Project Cloud Gap

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Project Cloud Gap: Demonstrated Destruction of Nuclear Weapons was a program run by the United States Department of Defense and the Arms Control and Disarmament Agency from 1963 to 1967[1] (or 1969, according to other sources[2]) whose purpose was to "test the technical feasibility of potential arms control and disarmament measures".[3] Arms control agreements discussed between the United States and the Soviet Union would involve on-site inspections, and such techniques - which involved giant drilling rigs and helicopter overflights to detect secret underground testing -[1] were field-tested by Cloud Gap.[4] The program was abandoned after a helicopter crash during a mock inspection exercise killed several team members.[1]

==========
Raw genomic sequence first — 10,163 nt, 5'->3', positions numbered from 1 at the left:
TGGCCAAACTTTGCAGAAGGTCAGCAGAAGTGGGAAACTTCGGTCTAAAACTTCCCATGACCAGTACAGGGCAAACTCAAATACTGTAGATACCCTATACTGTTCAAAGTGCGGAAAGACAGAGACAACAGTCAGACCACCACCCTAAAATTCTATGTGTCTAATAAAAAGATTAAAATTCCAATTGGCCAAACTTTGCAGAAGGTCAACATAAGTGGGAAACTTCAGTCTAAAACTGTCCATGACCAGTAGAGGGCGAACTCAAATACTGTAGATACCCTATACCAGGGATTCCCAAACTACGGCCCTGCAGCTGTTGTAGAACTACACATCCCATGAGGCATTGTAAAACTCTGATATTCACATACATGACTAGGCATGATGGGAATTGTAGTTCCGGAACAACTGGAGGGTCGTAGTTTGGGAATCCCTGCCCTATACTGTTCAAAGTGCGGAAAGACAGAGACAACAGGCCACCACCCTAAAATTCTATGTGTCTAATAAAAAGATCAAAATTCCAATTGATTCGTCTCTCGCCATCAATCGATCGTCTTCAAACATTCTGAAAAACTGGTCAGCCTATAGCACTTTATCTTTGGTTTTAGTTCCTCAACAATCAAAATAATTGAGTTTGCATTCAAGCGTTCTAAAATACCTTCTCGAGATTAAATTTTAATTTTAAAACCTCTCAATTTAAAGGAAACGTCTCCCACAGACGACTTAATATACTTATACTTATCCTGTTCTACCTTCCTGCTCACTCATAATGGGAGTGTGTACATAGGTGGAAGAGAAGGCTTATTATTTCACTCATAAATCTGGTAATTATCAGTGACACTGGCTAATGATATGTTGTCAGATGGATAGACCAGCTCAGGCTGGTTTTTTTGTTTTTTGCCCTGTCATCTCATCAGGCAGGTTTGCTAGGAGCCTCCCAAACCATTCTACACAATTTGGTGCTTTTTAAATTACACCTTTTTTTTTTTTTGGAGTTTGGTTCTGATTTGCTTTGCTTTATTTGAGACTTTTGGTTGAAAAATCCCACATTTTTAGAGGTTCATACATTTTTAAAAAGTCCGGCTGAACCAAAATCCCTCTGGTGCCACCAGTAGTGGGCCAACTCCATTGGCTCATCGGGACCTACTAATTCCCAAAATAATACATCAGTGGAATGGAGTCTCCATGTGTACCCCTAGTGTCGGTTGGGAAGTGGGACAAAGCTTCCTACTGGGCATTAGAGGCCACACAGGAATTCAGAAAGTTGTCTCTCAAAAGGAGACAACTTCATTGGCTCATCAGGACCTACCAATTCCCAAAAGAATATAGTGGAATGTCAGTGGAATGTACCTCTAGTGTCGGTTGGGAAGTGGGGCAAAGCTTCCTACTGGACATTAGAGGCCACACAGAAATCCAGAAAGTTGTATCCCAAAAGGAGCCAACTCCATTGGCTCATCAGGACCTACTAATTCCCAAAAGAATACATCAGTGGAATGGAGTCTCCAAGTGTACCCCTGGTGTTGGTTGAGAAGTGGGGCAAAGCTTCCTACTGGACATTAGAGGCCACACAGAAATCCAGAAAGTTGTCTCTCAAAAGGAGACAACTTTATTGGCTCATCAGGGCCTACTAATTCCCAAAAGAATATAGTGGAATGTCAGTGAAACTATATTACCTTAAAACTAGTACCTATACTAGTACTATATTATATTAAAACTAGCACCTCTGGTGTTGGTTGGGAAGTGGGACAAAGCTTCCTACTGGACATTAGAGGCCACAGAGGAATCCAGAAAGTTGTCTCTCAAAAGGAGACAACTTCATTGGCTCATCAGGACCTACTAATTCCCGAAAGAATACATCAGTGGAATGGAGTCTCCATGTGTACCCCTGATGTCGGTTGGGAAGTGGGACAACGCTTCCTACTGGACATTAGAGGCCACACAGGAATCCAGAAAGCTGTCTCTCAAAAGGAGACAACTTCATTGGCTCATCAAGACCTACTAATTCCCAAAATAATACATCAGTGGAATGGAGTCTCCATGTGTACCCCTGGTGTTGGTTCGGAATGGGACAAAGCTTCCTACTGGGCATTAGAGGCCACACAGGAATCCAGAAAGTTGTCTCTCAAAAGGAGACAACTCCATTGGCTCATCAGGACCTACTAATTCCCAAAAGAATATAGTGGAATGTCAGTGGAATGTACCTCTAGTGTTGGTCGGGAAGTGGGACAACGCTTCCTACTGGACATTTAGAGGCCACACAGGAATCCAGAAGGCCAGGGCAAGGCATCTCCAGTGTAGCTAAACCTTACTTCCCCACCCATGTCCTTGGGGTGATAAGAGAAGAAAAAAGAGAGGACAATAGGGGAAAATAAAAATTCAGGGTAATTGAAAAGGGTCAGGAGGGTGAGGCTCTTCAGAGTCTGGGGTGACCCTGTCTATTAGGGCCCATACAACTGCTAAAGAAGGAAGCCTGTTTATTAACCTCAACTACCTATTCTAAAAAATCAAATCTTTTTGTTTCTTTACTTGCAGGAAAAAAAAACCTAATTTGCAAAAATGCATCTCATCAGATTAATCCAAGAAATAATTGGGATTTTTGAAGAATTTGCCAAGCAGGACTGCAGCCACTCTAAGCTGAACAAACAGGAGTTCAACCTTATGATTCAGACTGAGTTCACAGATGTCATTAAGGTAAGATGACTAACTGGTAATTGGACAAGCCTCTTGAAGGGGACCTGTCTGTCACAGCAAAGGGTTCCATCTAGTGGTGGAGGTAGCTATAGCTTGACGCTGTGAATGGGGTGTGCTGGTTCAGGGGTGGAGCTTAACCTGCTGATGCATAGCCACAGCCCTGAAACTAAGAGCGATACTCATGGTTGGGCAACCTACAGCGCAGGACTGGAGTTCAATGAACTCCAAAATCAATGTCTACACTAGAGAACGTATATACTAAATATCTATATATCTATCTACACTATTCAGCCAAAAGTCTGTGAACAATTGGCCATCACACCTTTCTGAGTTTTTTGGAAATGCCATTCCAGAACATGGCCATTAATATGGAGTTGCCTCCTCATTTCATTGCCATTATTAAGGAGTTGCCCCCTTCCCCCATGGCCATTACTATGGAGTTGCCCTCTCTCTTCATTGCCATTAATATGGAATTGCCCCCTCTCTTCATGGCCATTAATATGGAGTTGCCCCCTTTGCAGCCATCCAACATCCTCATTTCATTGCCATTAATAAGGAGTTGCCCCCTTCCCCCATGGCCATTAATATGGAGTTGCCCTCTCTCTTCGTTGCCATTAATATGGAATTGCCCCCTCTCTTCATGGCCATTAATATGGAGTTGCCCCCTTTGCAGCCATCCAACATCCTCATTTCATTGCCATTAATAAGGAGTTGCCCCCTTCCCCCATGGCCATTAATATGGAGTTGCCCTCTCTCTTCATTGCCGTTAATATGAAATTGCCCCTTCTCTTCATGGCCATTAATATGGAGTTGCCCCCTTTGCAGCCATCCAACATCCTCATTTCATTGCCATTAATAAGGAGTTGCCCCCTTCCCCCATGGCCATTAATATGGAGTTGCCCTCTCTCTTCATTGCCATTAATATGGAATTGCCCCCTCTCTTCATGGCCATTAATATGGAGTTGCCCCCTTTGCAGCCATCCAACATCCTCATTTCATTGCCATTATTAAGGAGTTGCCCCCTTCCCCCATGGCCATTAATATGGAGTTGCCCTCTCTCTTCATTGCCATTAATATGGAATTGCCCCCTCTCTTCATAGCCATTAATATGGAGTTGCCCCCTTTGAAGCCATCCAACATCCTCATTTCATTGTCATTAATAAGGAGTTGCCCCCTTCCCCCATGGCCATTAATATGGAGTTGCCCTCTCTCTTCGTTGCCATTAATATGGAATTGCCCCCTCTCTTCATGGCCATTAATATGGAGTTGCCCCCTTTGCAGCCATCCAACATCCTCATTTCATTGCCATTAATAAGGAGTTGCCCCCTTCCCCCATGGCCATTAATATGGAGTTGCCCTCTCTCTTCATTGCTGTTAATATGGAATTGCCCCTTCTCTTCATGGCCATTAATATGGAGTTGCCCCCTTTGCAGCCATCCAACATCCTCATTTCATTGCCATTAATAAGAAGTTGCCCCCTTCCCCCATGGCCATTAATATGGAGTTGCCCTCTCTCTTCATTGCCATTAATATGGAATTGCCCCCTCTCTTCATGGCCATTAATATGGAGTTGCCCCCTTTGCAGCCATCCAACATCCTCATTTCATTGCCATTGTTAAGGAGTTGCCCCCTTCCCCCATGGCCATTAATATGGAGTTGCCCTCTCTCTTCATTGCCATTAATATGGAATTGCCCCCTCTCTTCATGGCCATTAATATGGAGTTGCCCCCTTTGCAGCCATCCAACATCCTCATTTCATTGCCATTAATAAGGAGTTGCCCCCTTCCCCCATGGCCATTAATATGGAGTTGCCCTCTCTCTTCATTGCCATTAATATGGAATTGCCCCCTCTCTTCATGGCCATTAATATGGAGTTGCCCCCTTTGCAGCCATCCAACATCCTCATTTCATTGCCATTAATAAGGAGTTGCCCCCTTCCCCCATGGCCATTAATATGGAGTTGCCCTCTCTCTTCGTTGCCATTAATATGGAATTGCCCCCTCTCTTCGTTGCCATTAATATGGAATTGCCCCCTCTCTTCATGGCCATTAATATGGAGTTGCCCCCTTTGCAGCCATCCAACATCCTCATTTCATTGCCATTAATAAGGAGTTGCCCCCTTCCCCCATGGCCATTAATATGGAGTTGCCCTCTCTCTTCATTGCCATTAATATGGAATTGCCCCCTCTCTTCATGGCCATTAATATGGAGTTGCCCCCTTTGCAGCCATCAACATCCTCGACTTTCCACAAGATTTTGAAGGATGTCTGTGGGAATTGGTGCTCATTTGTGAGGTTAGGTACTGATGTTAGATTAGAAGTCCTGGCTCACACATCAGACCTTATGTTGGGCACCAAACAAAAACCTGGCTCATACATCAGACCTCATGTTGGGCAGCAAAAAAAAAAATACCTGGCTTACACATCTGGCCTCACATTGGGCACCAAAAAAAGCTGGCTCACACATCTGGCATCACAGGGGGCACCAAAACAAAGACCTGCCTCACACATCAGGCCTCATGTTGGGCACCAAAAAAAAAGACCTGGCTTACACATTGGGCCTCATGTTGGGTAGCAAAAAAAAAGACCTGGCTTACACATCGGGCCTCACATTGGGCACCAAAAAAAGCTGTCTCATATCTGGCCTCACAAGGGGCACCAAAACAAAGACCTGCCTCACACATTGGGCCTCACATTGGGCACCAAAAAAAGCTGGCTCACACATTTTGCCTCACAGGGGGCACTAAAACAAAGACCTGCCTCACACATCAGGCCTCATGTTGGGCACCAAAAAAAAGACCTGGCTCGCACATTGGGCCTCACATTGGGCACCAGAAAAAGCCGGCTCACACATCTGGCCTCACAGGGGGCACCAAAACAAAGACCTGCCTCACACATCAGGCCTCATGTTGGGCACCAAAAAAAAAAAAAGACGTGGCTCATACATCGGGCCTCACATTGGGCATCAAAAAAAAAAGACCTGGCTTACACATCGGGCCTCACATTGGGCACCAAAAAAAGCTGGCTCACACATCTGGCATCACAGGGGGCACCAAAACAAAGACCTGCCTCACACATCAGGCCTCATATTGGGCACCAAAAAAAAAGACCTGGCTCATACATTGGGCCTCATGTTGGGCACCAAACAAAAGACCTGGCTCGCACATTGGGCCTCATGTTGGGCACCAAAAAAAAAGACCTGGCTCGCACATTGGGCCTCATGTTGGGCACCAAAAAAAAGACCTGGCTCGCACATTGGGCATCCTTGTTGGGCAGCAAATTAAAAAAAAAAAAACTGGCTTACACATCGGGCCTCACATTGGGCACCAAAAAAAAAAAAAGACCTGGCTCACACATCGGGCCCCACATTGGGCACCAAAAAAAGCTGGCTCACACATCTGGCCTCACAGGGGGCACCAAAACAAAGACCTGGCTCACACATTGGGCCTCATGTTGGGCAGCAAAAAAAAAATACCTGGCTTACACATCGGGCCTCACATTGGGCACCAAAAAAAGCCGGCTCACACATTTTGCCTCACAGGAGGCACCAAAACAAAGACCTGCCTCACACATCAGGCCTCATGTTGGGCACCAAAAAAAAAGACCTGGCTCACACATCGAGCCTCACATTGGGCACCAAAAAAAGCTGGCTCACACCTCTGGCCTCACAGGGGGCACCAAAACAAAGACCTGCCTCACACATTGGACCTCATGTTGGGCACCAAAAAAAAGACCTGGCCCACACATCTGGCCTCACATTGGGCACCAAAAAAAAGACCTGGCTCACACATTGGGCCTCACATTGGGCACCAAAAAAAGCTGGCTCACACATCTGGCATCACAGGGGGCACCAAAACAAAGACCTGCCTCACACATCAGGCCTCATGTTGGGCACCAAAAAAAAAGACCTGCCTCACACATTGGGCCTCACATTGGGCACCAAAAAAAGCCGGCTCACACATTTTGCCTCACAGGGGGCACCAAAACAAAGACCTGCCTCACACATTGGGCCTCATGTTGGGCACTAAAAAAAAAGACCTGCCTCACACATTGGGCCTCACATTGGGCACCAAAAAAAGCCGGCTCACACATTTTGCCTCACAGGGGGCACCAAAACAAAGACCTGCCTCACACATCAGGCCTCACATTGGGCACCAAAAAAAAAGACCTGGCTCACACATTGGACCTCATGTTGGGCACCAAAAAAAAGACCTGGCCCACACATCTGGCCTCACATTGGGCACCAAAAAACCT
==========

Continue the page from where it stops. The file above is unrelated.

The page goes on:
Cloud Gap's aborted work culminated in Field Test 34, "an extensive mock dismantlement exercise" which demonstrated two things: if any party to a treaty attempted to cheat, the risk of detection was significant, and the party that cooperated and allowed for on-site inspection would see "significant amounts of classified information be put at risk and invariably lost".[2]


  1. ^ a b c Herken, Gregg (1992). Cardinal Choices: Presidential Science Advising from the Atomic Bomb to Sdi. Stanford UP. p. 305. ISBN 9780804739665. Retrieved 24 November 2012. 
  2. ^ a b Fuller, James (2010). "Going to Zero: Verifying Nuclear Warhead Dismantlement". In Corey Hinderstein. Cultivating Confidence: Verification, Monitoring, and Enforcement for a World Free of Nuclear Weapons. Hoover Press. pp. 123–60. ISBN 9780817912055. Retrieved 24 November 2012. 
  3. ^ "Cloud Gap: Demonstrated Destruction of Nuclear Weapons". Federation of American Scientists. Retrieved 24 November 2012. 
  4. ^ Sheldon, Robert (2004). "Military Operations Research Society (MORS) Oral History Project Interview of Alfred Lieberman, FS" (PDF). Military Operations Research. Military Operations Research Society. 9 (1). Retrieved 23 November 2012.